The Venetian Bedroom
The state bed in the Venetian Bedroom was made for James II around 1688. Together with its suite of matching armchairs and stools, it is attributed to royal joiner Thomas Roberts. Hung with high-quality Genoese fabrics, it is carved with the Lion and the Unicorn and James’s monogram, JR. It was acquired by Charles Sackville in 1695.
Conservation work has done much to improve the condition of the fragile fabrics and original gilding, which had suffered from unsympathetic work carried out by the Rural Industries Bureau in the 1960s.
Changes have been made to the bed throughout its history, but especially during the 19th century. An armchair and cushion in the Brown Gallery were upholstered with a matching embroidered silk, and an entry in the 1864 Knole inventory listing the bed’s silk counterpane has been struck out and annotated with ‘This has been cut up to cover chairs stools &c’. This may have been done by Victoria Sackville-West, Vita Sackville-West’s mother, in the late 19th century in an effort to prolong the life of fragile and fading furniture.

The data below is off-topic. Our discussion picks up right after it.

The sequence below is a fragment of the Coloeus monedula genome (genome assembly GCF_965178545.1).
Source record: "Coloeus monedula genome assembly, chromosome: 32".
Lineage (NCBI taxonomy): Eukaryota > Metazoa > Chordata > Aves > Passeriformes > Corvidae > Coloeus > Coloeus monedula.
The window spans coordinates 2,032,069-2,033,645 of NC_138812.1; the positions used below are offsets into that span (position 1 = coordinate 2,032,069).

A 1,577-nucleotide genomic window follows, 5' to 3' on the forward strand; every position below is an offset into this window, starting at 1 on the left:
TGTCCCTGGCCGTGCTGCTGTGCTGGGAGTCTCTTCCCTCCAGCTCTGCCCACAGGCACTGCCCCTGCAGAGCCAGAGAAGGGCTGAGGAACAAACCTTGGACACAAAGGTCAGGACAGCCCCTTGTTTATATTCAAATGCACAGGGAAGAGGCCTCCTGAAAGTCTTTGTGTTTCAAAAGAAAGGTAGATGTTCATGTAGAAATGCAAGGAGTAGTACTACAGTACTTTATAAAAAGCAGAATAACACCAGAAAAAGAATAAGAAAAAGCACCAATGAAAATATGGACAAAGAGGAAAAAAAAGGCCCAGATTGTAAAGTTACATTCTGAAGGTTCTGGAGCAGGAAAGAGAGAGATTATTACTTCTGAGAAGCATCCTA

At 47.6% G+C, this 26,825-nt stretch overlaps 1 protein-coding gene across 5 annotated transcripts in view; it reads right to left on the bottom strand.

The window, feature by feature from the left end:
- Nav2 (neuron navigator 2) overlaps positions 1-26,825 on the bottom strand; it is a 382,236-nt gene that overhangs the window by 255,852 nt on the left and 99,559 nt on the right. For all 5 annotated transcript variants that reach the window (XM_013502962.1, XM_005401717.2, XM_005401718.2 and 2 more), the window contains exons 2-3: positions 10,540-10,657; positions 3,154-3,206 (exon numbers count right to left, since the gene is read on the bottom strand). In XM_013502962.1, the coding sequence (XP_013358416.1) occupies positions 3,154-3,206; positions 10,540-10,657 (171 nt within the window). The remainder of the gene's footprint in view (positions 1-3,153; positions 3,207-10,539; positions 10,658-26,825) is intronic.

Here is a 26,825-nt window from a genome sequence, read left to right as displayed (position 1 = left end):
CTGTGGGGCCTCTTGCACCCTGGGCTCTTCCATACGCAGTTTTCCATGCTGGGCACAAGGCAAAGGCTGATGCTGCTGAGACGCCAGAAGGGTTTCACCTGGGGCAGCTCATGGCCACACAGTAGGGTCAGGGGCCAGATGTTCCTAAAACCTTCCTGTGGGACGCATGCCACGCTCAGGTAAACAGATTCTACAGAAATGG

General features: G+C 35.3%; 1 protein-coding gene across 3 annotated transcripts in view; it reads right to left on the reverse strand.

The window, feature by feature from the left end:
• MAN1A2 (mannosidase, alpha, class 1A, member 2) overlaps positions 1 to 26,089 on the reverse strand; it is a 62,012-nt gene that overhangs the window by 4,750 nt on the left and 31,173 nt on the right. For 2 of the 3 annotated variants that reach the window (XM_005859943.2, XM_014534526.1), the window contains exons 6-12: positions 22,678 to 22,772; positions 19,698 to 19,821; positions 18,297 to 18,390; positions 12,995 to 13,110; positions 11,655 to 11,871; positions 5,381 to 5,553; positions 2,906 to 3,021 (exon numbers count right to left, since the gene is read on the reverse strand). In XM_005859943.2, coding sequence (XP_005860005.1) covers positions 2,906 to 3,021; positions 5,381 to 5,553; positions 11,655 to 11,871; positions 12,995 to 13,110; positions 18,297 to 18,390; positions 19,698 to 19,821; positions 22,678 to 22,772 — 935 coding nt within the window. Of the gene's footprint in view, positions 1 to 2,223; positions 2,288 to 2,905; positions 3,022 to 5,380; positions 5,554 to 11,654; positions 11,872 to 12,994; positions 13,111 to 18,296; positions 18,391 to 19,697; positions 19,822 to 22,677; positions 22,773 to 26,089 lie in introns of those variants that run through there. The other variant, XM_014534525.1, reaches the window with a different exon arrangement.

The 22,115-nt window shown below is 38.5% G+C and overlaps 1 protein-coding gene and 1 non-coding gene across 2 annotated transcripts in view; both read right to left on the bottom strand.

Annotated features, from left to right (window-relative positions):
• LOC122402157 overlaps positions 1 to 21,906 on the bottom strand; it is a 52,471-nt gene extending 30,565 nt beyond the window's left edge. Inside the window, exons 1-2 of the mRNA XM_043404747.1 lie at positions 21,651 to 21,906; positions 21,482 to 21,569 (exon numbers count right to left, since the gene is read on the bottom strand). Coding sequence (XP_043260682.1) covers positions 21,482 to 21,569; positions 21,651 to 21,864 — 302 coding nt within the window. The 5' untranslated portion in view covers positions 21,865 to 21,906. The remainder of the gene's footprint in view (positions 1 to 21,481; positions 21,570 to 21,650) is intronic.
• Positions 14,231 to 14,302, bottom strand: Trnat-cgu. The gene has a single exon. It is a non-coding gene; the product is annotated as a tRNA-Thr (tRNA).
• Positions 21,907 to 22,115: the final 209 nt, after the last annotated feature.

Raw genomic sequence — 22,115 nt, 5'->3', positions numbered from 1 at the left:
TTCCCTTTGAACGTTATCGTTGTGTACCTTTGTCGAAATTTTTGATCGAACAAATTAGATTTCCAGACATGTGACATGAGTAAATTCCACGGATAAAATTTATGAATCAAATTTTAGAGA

The King’s Room
The state bed in the King’s Room, decorated with cupids, bows, arrows and flaming hearts, was made for the marriage of the Duke of York (the future James II) to his second wife Mary of Modena in 1673. Hung with magnificent silver-gilt woven and embroidered French textiles, it may have been produced in Paris perhaps by Jean Peyrard, upholsterer to Louis XIV.
It was removed from Mary of Modena’s apartments at Whitehall Palace in 1694 by the 6th Earl of Dorset, together with its set of en suite armchairs and stools. The Duke of York’s wedding suit, which survives in the V&A collection, is designed to match the set. The bed was brought to Knole from Copt Hall in 1701 and has been on display in the King’s Room since 1730.
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Explore Knole's showrooms to see one of the rarest and most well-preserved collections of Royal Stuart furniture, paintings, objects and textiles – on show since 1605.
The Knole collection includes more than 300 paintings by 17th and 18th-century masters, many commissioned and collected by Sir John Frederick Sackville, the 3rd Duke of Dorset.
Knole was built to impress. Come and explore the grandeur of its showrooms, the hidden secrets of the attics and the rooms Eddy Sackville-West called home in the Gatehouse Tower.